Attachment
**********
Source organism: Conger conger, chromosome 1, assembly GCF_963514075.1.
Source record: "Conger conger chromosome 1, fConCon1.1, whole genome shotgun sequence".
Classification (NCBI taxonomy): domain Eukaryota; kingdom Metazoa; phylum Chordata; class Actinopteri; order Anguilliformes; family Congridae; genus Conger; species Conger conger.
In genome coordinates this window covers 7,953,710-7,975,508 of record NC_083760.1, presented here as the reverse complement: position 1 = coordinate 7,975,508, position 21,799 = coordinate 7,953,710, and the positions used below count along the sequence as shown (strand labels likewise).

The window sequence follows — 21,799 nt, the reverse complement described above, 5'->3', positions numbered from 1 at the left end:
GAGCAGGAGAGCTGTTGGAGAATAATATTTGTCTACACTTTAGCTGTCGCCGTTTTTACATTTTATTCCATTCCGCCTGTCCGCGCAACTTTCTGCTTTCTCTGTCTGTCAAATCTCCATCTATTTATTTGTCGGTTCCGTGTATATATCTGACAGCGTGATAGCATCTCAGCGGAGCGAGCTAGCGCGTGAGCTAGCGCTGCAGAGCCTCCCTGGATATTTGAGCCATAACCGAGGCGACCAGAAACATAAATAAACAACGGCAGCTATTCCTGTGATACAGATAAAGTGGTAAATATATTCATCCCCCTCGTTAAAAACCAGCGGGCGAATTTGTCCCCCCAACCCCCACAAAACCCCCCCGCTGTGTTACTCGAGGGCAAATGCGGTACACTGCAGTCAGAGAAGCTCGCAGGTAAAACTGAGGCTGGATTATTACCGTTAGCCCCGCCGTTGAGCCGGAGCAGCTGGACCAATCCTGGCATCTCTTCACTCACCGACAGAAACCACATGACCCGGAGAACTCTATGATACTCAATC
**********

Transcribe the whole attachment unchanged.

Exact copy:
Source organism: Conger conger, chromosome 1, assembly GCF_963514075.1.
Source record: "Conger conger chromosome 1, fConCon1.1, whole genome shotgun sequence".
Classification (NCBI taxonomy): domain Eukaryota; kingdom Metazoa; phylum Chordata; class Actinopteri; order Anguilliformes; family Congridae; genus Conger; species Conger conger.
In genome coordinates this window covers 7,953,710-7,975,508 of record NC_083760.1, presented here as the reverse complement: position 1 = coordinate 7,975,508, position 21,799 = coordinate 7,953,710, and the positions used below count along the sequence as shown (strand labels likewise).

The window sequence follows — 21,799 nt, the reverse complement described above, 5'->3', positions numbered from 1 at the left end:
GAGCAGGAGAGCTGTTGGAGAATAATATTTGTCTACACTTTAGCTGTCGCCGTTTTTACATTTTATTCCATTCCGCCTGTCCGCGCAACTTTCTGCTTTCTCTGTCTGTCAAATCTCCATCTATTTATTTGTCGGTTCCGTGTATATATCTGACAGCGTGATAGCATCTCAGCGGAGCGAGCTAGCGCGTGAGCTAGCGCTGCAGAGCCTCCCTGGATATTTGAGCCATAACCGAGGCGACCAGAAACATAAATAAACAACGGCAGCTATTCCTGTGATACAGATAAAGTGGTAAATATATTCATCCCCCTCGTTAAAAACCAGCGGGCGAATTTGTCCCCCCAACCCCCACAAAACCCCCCCGCTGTGTTACTCGAGGGCAAATGCGGTACACTGCAGTCAGAGAAGCTCGCAGGTAAAACTGAGGCTGGATTATTACCGTTAGCCCCGCCGTTGAGCCGGAGCAGCTGGACCAATCCTGGCATCTCTTCACTCACCGACAGAAACCACATGACCCGGAGAACTCTATGATACTCAATC